The State Department on Sunday implied that Ukrainian forces are allowed to use US-provided High Mobility Artillery Rocket System (HIMARS) against Russian targets in Crimea, which Russia has controlled since 2014.
When the US first announced it was sending HIMARS to Ukraine, Biden administration officials said they received "assurances" from Ukrainian officials that the rockets won’t be used to target Russian territory.
When asked if the ban on Ukraine using the HIMARS to target Russian territory applies to Crimea, a State Department spokesperson told Antiwar.com, "Crimea is Ukraine."
"The United States does not and will never recognize Russia’s purported annexation of Crimea. We will continue to stand up against Russia’s unprovoked and unjustified war against the people of Ukraine," the spokesperson said.
On Saturday, a Ukrainian intelligence official said that Ukrainian forces should start attacking Russian facilities in Crimea and suggested US-provided HIMARS could be used for such strikes.
Former Russian President Dmitry Medvedev, who currently serves as the deputy chair of Russia’s security council, warned Sunday that if Ukraine launched attacks on Crimea, it would mean "doomsday" for Ukrainian leadership.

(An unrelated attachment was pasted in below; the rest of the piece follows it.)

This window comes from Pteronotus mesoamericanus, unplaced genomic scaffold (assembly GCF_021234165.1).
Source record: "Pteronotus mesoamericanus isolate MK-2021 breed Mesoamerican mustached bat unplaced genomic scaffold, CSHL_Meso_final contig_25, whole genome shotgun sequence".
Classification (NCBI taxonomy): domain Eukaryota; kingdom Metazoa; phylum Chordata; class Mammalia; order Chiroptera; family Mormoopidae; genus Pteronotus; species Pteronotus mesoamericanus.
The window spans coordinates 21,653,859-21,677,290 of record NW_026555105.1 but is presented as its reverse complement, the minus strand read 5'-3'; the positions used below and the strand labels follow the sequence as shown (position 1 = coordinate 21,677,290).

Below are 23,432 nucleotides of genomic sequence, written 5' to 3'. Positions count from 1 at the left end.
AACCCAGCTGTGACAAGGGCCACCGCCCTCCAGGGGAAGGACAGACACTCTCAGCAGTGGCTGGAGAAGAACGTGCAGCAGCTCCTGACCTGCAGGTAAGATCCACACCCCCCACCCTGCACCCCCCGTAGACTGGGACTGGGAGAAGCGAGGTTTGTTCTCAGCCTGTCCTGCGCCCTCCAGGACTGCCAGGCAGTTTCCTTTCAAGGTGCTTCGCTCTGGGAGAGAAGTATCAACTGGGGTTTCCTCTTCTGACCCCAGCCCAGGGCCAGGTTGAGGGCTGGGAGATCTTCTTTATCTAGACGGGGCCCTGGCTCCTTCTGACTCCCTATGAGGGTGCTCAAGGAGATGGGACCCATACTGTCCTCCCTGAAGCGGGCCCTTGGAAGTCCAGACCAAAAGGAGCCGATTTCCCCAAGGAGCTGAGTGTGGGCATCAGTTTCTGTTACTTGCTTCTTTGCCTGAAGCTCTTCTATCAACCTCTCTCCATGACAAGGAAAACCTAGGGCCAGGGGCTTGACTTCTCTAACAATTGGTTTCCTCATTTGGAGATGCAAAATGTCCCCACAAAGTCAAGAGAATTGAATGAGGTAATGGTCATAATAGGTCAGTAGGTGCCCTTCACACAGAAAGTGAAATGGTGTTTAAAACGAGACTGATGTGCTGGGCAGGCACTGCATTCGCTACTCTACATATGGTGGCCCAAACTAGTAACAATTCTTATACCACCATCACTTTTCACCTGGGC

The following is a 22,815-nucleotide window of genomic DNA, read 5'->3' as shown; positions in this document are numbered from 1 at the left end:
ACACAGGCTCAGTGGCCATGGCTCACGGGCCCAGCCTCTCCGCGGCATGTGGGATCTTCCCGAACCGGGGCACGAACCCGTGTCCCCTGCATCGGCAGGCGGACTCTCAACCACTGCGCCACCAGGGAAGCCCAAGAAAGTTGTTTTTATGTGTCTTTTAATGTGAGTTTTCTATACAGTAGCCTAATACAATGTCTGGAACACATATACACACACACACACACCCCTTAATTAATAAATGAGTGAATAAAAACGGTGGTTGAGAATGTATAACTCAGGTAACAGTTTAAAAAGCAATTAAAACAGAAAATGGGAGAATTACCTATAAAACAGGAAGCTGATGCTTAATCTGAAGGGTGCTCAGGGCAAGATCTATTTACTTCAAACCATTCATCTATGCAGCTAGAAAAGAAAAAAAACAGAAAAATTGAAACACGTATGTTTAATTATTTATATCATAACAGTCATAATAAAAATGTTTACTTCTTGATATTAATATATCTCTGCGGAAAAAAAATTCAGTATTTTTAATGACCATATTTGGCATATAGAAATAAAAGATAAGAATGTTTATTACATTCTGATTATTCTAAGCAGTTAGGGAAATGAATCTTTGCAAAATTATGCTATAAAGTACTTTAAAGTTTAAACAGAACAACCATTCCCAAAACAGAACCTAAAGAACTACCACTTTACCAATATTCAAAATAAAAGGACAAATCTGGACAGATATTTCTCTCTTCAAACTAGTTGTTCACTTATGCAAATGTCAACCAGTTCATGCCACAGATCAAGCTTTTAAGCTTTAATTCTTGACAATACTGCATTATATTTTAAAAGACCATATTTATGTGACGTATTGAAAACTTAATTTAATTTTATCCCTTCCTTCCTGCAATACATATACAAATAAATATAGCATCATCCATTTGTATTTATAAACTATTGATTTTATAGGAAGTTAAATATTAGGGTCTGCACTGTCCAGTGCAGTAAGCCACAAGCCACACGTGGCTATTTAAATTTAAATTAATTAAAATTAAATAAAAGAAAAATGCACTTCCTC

"Should anything of the kind happen, they will be faced with a doomsday, very quick and tough, immediately. There will be no avoiding it. But they keep on provoking the general situation by such statements," Medvedev said, according to Russia’s Tass news agency.
Medvedev also said that the fact that Ukraine and Western nations don’t recognize Crimea as Russian territory poses a "systemic threat”" to Russia. "If any state, either Ukraine or a NATO country, thinks that Crimea is not part of Russia, it is a systemic threat to us," he said.
The HIMARS the US has sent to Ukraine are equipped with munitions that can reach targets up to 50 miles away. The rocket systems could be outfitted with longer-range rockets, but the US chose the 50-mile range and sought assurances that they won’t be used to target Russian territory over fears that such attacks risk escalating the conflict.
But since Russia considers Crimea its territory, any attack on the peninsula would be a major escalation and would risk provoking a response from Moscow.